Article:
Jewish siblings’ book chronicles St. Louis life during pandemic lockdown

“Stay Home St. Louis: Images & Stories from the Gateway Region During CODID-19” by Kate Colton (above left) and James A. Williams (above right) retails at $44.95 and is available at

Ellen Futterman, Editor-in-Chief

Kate Colton was looking for something to do with her pent-up energy. It was March 2020 and St. Louis, like the rest of the world, had come to a screeching halt because of COVID-19.

So Colton, 46, who is a professional photographer, part-time hairdresser and lives in Chesterfield with her husband and 7-year-old daughter, started driving around and shooting pictures. Lots and lots of pictures.

By the time a couple of weeks turned into a couple of months, she had enlisted her twin brother, James A. Williams, in her pursuit to photograph various people, places and things across the St. Louis region during the pandemic shutdown. Although Williams is a professional writer for an engineering company – and has a Ph.D. in literature from Washington University – he enjoys taking pictures as well.

Much of their inspiration to chronicle the shutdown came from their maternal grandmother, who is nearing her 98th birthday. Colton explains that until a year or so ago, before enduring a stroke, her mind was “tack sharp.” 

“Talking to her was like opening a history book based on a 16-year-old young woman navigating World War II in St. Louis,” said Colton, who is Jewish and grew up attending Congregation B’nai Amoona. “Her memory of where she was when the war broke, the blackouts and so much more was so vivid. We realized this was a gift and if you could just bottle all her knowledge into a book, it would be amazing.”

That realization figured into Colton and Williams’ decision to put together a book that documents St. Louis during the many months so much of the region was locked down.

“When we started, I didn’t think we’d be doing a book,” said Colton. “But then it was like, ‘This is going to be history.’ Let’s just document it. And as two weeks turned into seven weeks and longer, we thought we should probably do a book on this. And the feeling of the book was that you would open it up and it would take you back to a time that you lived through, much like talking to my grandmother and she’s taking me back to a time and place.”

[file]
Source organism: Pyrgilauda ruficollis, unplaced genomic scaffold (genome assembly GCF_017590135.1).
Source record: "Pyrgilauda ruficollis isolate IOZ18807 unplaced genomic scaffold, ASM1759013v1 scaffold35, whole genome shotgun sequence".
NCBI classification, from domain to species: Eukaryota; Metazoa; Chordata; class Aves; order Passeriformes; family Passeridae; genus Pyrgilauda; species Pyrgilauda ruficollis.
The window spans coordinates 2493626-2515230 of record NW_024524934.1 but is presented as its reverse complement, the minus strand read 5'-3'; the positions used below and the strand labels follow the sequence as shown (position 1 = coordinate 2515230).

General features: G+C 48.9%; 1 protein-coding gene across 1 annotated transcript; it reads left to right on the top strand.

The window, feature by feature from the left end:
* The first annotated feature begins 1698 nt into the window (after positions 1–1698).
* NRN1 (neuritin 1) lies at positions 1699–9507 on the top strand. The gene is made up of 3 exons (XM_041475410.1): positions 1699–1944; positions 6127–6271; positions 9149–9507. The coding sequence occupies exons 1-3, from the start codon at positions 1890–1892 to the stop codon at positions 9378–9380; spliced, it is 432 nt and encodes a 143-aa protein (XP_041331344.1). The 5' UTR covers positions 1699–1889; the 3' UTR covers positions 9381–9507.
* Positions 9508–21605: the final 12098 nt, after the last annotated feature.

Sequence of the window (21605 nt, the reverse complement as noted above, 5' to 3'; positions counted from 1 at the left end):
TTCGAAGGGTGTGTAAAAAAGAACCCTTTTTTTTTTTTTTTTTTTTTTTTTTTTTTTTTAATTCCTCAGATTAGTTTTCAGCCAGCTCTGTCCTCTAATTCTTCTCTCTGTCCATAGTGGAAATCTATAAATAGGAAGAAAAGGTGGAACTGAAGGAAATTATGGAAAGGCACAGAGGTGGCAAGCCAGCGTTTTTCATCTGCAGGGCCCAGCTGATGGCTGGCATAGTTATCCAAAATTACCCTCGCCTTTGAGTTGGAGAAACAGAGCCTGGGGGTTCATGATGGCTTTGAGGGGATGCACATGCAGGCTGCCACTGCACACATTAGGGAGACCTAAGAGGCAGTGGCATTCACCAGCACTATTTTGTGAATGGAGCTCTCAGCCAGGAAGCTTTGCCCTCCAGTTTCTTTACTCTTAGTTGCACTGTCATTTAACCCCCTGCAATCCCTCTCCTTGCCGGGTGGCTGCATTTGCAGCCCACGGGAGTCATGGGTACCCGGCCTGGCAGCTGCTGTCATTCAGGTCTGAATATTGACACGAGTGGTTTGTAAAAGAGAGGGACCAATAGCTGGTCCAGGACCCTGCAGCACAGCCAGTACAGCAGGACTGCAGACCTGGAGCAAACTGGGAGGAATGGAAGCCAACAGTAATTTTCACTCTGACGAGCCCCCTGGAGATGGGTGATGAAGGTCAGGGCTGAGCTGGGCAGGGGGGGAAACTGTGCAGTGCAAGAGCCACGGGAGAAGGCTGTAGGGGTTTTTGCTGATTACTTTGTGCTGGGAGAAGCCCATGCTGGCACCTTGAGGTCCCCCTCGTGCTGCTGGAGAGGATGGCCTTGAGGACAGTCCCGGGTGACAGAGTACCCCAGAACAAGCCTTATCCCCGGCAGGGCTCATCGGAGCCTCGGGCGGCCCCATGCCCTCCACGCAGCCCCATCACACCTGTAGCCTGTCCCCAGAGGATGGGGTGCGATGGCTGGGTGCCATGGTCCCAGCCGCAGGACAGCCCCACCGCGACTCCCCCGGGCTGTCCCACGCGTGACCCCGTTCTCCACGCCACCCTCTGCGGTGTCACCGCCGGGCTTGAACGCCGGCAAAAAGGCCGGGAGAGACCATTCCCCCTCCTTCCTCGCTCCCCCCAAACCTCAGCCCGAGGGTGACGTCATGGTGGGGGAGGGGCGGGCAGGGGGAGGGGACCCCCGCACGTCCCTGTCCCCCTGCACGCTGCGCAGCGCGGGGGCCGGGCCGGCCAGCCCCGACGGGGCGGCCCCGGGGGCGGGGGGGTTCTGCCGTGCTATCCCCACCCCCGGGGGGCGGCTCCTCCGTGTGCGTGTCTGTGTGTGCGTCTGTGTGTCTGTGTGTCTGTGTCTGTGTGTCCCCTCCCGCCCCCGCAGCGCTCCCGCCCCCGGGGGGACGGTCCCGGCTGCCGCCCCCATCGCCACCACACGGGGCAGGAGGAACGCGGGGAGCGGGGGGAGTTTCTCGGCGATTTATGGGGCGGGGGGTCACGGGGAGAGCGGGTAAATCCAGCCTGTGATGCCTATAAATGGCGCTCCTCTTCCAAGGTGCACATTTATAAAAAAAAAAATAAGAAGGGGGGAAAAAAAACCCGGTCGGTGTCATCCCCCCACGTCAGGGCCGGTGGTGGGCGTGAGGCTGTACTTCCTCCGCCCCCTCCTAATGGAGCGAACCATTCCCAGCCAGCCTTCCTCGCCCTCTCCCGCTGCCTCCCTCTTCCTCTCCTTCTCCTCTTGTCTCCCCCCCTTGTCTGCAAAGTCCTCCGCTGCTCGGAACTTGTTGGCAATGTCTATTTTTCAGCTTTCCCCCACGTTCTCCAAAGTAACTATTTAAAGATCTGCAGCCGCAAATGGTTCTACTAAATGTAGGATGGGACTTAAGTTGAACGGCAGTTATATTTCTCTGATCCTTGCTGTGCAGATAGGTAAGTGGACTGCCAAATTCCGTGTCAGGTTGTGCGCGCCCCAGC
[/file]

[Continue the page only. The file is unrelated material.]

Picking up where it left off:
The siblings, who at the time knew nothing about putting together a 160-page glossy coffee table book, did a masterful job balancing dozens of rich, color photographs with short interviews, including ones from a first responder, COVID patient, emergency room doctor and educator. 

Entitled “Stay Home St. Louis: Images and Stories from the Gateway Region During COVID-19,” the book is divided into 11 chapters or sections, with each focused on a different category such as healthcare and public policy; sports; local business and retail, education and outreach; arts and entertainment; and dining and hospitality. An interview with Rabbi Randy Fleisher of Central Reform Congregation is featured in the “Places of Worship” chapter, where he talks about the “immediate and dramatic impact” lockdown had on CRC congregants, especially those who had an already scheduled b’nai mitzvah or had lost a loved one.

“The number of funerals I officiated during this time went up exponentially,” Fleisher explained in his book interview. “I think 10 were directly due to COVID. But others were indirectly caused . . . In 2020 to 2021, I did more funerals than I did in the 20 years I’ve been a rabbi without question.”

Perhaps most striking about the book is the multitude of signs – in various shapes, sizes, colors and lettering —either cautioning the public to “social distance” or requiring masks be worn or signaling the closure of a building. One particularly eye-catching photo, in which Colton used a drone, is a double truck spread of Lafayette High School’s 2021 commencement at POWERplex STL. It depicts rows and rows of cars in the parking lot with many of the occupants seated in folding chairs or atop their vehicle watching the graduation ceremony from a giant screen. Another poignant one, especially if you are a Cardinals fan, is a near-empty Busch Stadium during a September 2020 game.

Colton and Williams know that their book may not be for everyone – some people would like to forget the pandemic altogether — but they feel it is important to preserve the past.

“Human nature is to want to move past it but there is a piece of us that also wants to remember,” Colton said. “Whether people are or aren’t ready to look back on this time, it is something we all lived through. Forgetting is not healthy. This is something we all experienced, and we felt the ability to photograph and write about it is something that needed to be shared.”

“Stay Home St. Louis: Images & Stories from the Gateway Region During CODID-19” by Kate Colton (above left) and James A. Williams (above right) retails at $44.95 and is available at